Interview: Institutional Investors Group on Climate Change
Peter Damgaard Jensen tells Susanna Rust about the need to keep up the momentum on climate change and develop more green investment opportunities for institutional investors
Peter Damgaard Jensen, the new chair of the Institutional Investors Group on Climate Change (IIGCC), wants to make sure that climate change stays high on the political, corporate, and investor agenda.
These are the main goals of the new chair of the group, which now counts 136 members with €16trn of assets under management. And there is no time to let up.
Damgaard Jensen, who is also chief executive of Danish pension fund manager PKA, took over as chair in January from Donald Macdonald, a long-serving and active member of the UK and international institutional investor industry.
Damgaard Jensen had already been on the board of IIGCC for three years. He was motivated to get involved because of his personal – and PKA’s – views on climate change.
“PKA is a member-based Danish pension fund,” he says. “We have about 300,000 members and [€33.6bn] assets under management, and the climate issue has been a very important issue for our members for the last five to six years.”
He adds: “We try to find green investments and IIGCC is an interesting place to be and to hear what is going on in the rest of Europe.”
The IIGCC is also an important collaboration effort because of its “impressive” membership backing, as well as its voice in the EU and at a wider international level, he says.
This makes the group “the right place” for engaging with governments and other stakeholders on climate change.
For PKA, this engagement is important because “you can’t solve the climate issue just as one pension fund. You have to work together and try to influence what is going on”, he says. “And we have a strong support from our members to do that.”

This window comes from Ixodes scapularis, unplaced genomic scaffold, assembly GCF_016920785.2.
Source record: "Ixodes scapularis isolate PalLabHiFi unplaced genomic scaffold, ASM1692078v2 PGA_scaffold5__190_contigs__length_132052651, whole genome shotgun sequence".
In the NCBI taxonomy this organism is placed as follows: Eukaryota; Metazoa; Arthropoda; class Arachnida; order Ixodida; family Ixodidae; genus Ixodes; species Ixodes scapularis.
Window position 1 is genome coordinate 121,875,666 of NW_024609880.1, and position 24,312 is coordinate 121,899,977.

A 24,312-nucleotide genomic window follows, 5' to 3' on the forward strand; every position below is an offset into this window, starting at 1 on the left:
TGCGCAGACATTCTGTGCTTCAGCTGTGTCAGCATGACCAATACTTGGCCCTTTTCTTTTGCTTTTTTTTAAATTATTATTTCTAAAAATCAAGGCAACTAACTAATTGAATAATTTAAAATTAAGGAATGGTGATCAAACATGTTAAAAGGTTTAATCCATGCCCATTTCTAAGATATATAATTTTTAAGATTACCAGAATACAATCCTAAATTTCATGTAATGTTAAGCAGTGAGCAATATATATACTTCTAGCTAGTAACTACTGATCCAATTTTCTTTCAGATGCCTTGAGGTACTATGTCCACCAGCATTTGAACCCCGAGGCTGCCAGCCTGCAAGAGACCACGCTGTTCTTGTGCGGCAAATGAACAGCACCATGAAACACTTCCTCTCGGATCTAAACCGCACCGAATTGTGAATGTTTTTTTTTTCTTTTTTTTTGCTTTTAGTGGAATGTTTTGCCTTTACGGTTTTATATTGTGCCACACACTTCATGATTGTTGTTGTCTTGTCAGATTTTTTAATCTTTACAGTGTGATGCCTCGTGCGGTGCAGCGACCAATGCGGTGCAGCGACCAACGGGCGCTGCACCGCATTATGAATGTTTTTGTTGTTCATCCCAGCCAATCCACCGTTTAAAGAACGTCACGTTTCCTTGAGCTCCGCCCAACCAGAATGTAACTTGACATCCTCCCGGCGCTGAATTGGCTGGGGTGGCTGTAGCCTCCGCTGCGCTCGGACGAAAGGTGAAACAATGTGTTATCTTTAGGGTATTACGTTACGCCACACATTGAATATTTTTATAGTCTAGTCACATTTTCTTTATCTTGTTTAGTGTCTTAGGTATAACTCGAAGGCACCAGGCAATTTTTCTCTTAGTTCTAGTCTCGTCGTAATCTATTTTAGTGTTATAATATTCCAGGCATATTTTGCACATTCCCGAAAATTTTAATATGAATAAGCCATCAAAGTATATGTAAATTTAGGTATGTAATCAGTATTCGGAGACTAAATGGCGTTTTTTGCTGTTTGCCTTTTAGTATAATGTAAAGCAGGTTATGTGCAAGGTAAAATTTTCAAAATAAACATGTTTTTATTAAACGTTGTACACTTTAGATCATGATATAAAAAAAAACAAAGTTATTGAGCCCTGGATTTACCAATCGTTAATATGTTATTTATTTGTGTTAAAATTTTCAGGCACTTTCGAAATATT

Talking about his desire to keep climate change on the agenda, he says that in the past investors had experienced a degree of fatigue following high-level talks on the subject, and the accompanying commentary.
However, Damgaard Jensen says such fatigue did not necessarily set in after the COP21 climate change agreement in Paris in 2015. “I’m actually quite positive,” he says of the project. The IIGCC was an official institutional partner of the two-day event.
Many countries in the EU are working on ambitious plans to move from carbon-based economies to greener economies, Damgaard Jensen says, with momentum in China on this front also unlikely to let up.
He also has an optimistic – or at least constructive – outlook for the US. Despite President Donald Trump’s election ushering in an administration largely sceptical of climate change, Damgaard Jensen points out that prices on green energy have nevertheless fallen to a point at which they can compete with fossil fuels.
There is more work to do on the practical side of incorporating climate risk in investments. This includes getting better data, as well as better instruments and tools – and more of them – covering a range of asset classes and markets. The IIGCC’s membership, given that it includes some very large investors, including asset owners and service providers, can play an important role in this area.
Also on Damgaard Jensen’s mind is the possibility of working with individual countries and the European Commission to get more green investment in emerging markets. He sees this as crucial in achieving climate change targets.
The IIGCC’s members have different views on this topic, but their chair believes institutional investors could play a role. “Some of these investments are going to be long-term investments in utilities, solar parks and so on,” he says – just the kind of assets some of Europe’s biggest pension funds, including PKA, have been buying in recent years.
A range of tools are needed – such as government-backed guarantees, risk-sharing, and blended finance – to get such projects off the ground, Damgaard Jensen says.
Investors are deterred by the perception that the returns do not justify the risks, “so you have to take out some of the risk in some way”, he adds.
Asked what change in attitude he would like to see from investors, corporates and policymakers in relation to climate change, Damgaard Jensen says there is still a need to drive home to them that inaction is the biggest risk.
“From my perspective as a long-term investor, the biggest risk is that if we are not doing anything and we are going to have global warming, we are going to have stranded assets and we don’t know at all where the economy is going to end up,” he says.
“We still need to get the knowledge through to investors, to politicians, and also to the public in general that the big risks are not going to be investing in the green area or developing a new economy,” he concludes.
“The big risk is doing nothing.”